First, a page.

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Actions for Adverse Possession in New Jersey

2023-10-24T17:37:59+00:00

When someone exercises ownership and control over a piece of property long enough in New Jersey, it can become theirs under the doctrine of Adverse Possession. It sounds simple enough but there are a number of requirements that make such actions relatively rare. Here's how it works. Although the doctrine of Adverse Possession began in common law, it was later codified by statute at NJSA 2A:14-30 which states: “Thirty years' actual possession of any real estate excepting woodlands or uncultivated tracts, and 60 years' actual possession of woodlands or uncultivated tracts,  uninterruptedly continued by occupancy, descent, conveyance or otherwise, shall, in [...]

Actions for Adverse Possession in New Jersey2023-10-24T17:37:59+00:00

Union City Rent Control Ordinance and Practices Deemed Unconstitutional

2023-09-20T13:09:31+00:00

Most sophisticated local real estate investors will tell you that Union City is a difficult place to own property. One of the reasons for this is the seemingly arbitrary way that it administers its rent control ordinance, often giving landlords little or no notice before making major and unsupported financial determinations that effect the value of, and sometimes even the ability to pay the mortgage on, an investment property. It sometimes doesn't follow the rules set forth in its own ordinances, and even when it does, those rules have now been deemed at least in part unconstitutional by a local Superior [...]

Union City Rent Control Ordinance and Practices Deemed Unconstitutional2023-09-20T13:09:31+00:00

What is Daniel’s Law and Why Has It Created So Much Confusion for Public Entities?

2023-08-10T16:29:04+00:00

In September of 2020 Daniel Anderl, the son of a US Judge in New Jersey was tragically killed by someone who found his mother's home address online. Shortly after the legislature passed a law that allows judges, police officers and other judicial officials to hide their addresses from public records. This seems like a good idea in theory, but in practice it was not well thought out nor well implemented especially in the beginning. For example, literally dozens of existing laws require parties as well as public entities themselves to rely on public information regarding property ownership. And if these records [...]

What is Daniel’s Law and Why Has It Created So Much Confusion for Public Entities?2023-08-10T16:29:04+00:00

Actions for Quiet Title in New Jersey – NJSA 2A:62-1 et seq and R. 4:62-1 et seq

2023-08-08T02:04:08+00:00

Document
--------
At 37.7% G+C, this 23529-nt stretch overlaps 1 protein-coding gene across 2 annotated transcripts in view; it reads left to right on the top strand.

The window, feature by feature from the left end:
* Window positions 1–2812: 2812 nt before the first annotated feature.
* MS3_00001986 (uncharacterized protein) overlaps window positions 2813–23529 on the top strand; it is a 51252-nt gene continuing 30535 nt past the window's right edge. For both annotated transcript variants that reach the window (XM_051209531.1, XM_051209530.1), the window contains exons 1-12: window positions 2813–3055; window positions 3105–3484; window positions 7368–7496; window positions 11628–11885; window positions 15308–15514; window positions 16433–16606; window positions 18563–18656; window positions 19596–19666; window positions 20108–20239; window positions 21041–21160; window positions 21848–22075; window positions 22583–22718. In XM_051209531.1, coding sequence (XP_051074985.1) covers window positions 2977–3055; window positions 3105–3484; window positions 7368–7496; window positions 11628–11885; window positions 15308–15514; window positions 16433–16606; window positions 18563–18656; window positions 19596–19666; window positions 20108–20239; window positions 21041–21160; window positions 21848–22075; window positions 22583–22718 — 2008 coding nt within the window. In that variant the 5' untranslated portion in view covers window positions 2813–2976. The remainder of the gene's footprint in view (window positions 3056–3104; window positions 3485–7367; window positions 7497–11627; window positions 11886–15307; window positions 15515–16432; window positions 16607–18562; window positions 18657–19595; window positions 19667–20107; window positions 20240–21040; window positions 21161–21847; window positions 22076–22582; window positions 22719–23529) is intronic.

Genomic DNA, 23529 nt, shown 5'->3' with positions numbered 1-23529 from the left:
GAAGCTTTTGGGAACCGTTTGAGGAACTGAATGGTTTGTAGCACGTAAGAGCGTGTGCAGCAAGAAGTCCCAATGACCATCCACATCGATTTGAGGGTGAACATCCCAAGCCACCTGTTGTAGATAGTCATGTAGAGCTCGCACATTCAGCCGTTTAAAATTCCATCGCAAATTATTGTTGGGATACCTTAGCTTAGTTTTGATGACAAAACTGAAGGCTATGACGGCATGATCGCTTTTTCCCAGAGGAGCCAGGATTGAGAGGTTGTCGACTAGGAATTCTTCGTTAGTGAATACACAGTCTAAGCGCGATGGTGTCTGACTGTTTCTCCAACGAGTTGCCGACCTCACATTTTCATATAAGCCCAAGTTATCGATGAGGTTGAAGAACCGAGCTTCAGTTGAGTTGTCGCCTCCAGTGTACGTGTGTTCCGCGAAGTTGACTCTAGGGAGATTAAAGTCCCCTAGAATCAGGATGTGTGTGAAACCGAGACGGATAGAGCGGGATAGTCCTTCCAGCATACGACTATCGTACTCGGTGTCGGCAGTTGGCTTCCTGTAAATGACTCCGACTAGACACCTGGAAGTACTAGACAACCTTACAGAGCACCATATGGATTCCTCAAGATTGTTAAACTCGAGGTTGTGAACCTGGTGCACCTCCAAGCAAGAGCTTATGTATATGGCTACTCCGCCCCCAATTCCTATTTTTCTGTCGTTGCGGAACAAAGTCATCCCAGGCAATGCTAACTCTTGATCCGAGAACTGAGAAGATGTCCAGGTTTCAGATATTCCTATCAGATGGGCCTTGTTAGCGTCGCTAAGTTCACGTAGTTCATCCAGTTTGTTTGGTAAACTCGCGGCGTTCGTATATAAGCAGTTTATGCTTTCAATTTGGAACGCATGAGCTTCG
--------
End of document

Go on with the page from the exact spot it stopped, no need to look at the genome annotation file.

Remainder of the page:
What is a Quiet Title Action? A quiet title claim is made when there is a dispute over the ownership of a piece of real estate. A party can ask the Court to enter a declaratory judgment that they have legal title to the piece of real estate, and if successful then a certified copy of this judgment can be recorded at the County just like a deed would be recorded. Cases like this arise most commonly to adjudicate a dispute over a property line or easement, but they can arise in many other ways such as when there is a [...]

Actions for Quiet Title in New Jersey – NJSA 2A:62-1 et seq and R. 4:62-1 et seq2023-08-08T02:04:08+00:00

How to record a judge’s order in New Jersey

2023-07-25T22:04:51+00:00

So you were successful in Court and obtained a judgment effecting a piece of real property. It could be a judgment for quiet title under NJSA 2A:62-1, or for declaratory judgment under  2A:16-50 et seq, or any other number of situations where recording the judgment is necessary to protect a client in the future and ensure clear title for future buyers/owners of the property. Fortunately, New Jersey's recording statute at NJSA 46:26A-2(h) allows a court order effecting real property to be recorded at the County just like a deed or mortgage would be. But there is a process and calling the [...]

How to record a judge’s order in New Jersey2023-07-25T22:04:51+00:00

Subdivision Law – How to Subdivide a Single Large Lot Into Multiple Lots

2023-07-24T16:56:07+00:00

There are a number of reasons a property owner may want to subdivide a property. A developer may find an opportunity to turn one large lot into multiple smaller ones. A property owner who owned two properties next to one another under the same name could find that they were involuntarily administratively merged by the tax assessor under the Loechner v. Campoli doctrine, and now they must be re-subdivided to allow a sale or refinance. The executor or administrator of an estate, or even a Chancery Court judge, could find that a partition in fact of a property is the best [...]

Subdivision Law – How to Subdivide a Single Large Lot Into Multiple Lots2023-07-24T16:56:07+00:00
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